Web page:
Corpse pose
October 29, 2014 10:09 PM   Subscribe

Anyone else with motion sickness? The idea is good, the arty camera angles and spins kind of ruin it.
posted by JujuB at 12:01 AM on October 30, 2014 [1 favorite]

Did anyone else but me wonder if this would have been a fatal dose of radiation if it had used real x-rays instead of CG?
posted by double block and bleed at 4:18 AM on October 30, 2014

Cruising through the spine is kind of cool. But I think if they had done the full Saluatation to the Sun so that the whole skeleton was shown it would be more meaningful.
posted by rmmcclay at 5:24 AM on October 30, 2014 [3 favorites]

double block - yeah, completely. I'm on my lunch break now, but I've been doing dose calculations for medical x-rays all morning and my first thought was 'holy shit, what dose is that person getting for the sake of an advert'. After a few seconds, when I realised it was obviously CGI'd my heart rate went down a little bit.

The question of whether the dose would be fatal is an interesting one, as to get this kind of video you'd have to pull off something really odd, and whichever way you do it, you're going to push the dose up to massive levels.

At the moment, there just isn't any equipment on the market (that I'm aware of) that could do of this kind of thing, probably as there's no possible reason the benefit gained from it would outweigh the dose. You've got CT, but that doesn't cope well with movement. That's mainly because a normal CT works by taking a few slices, then moving down the patient and taking a few more, and stitching them all together. That only takes around 5 seconds, but still, it's not good enough for a moving person. The other modality that can pull off vaguely similar stuff to this is fluoroscopy - think of a (modern version of a) cartoon of an x-ray where someone walks behind a screen and you can see their bones in real time. The problem with that is you get a 2D image rather than a 3D one. The final thing that's different here to any medical exposure, is that the image quality is so good. For diagnostic purposes, there's very little point in having that level of resolution or such a high frame rate, and by doing so, you're massively pushing up the dose.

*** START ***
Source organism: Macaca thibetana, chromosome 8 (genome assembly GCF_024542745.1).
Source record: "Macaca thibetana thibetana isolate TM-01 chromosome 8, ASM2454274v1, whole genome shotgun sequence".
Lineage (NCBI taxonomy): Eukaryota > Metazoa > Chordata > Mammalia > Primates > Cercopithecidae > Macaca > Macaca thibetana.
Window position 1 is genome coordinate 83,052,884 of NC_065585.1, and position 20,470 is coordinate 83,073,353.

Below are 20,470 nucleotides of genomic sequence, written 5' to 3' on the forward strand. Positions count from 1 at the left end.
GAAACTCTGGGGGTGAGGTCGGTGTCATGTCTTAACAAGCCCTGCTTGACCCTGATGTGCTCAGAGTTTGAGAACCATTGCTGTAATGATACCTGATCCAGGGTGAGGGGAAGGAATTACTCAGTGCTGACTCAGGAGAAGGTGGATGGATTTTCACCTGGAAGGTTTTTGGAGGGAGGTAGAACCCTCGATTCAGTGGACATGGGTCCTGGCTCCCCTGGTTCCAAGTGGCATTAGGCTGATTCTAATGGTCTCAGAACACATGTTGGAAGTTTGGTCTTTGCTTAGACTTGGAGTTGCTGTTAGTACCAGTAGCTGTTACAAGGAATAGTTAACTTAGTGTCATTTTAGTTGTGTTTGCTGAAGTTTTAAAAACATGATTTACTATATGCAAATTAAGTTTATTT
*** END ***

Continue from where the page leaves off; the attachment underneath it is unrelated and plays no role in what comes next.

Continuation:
Anyway, what would the dose be? It depends on how you get the image. There are some clever systems that sort of do CT stuff with fluoroscopy sets, but they don't have anywhere near this level of performance, so I'll ignore those. If you wanted to do a 2D fluro video of this, at a normal frame rate and resolution, doses of around 0.05 Gy for the 2 minutes are quoted. However (ignoring resolution) that's at 4 frames per second, and a normal fluro set will take images up to 22cm across. By just increasing the frame rate to 20 fps, and the field size to a meter, the dose goes to 5 Gy, which is about a lethal dose*. And this is still for a 2D image with a low (spatial) resolution. If you wanted a 3D image, there are lots of ways of taking lots of 2D projections of the same thing and reconstructing a 3D image, but at that point we're basically reinventing CT, so let's look at that.

The dose from a whole body CT is quoted at around 20mGy. If we completely ignore any engineering requirements, and just state we're going to take twenty of them a second, the total dose is 48Gy. 48Gy is a really massive, a die in minutes kind of dose. One interesting thing about that value, is that if you took ten fluroscopic projections (which is the right sort of ball-park figure), you could make a 3D fluro video, and the dose would be 50Gy, pretty much the same as the 48Gy figure here. That's good, because although the starting point for both calculations is different, in both you're doing essentially the same thing: taking x-rays from a lot of angles at 20fps, and sticking them together to make a video. But anyway, even though all my estimates were a bit conservative, it's still a lethal dose, even ten seconds of that video would probably be enough to kill you. TL:DR you'd die.

*The dose at which half of people will die of radiation exposure in 30 days (the LD50/30) is between 4 and 5 Gray (Gy).
posted by Ned G at 6:10 AM on October 30, 2014 [11 favorites]

And in case that post makes x-rays sound really scary and dangerous, I'd like to clarify: taking that kind of dataset is completely insane from a medical point of view, as it would involve taking 2,400 individual whole body CT scans. This is the kind of dose you'd get from having 100 chest x-rays taken every day of your life, so no need to cancel your next doctors appointment.
posted by Ned G at 6:18 AM on October 30, 2014 [3 favorites]


From a magician so grain of salt.
posted by Lesser Shrew at 1:06 PM on October 30, 2014

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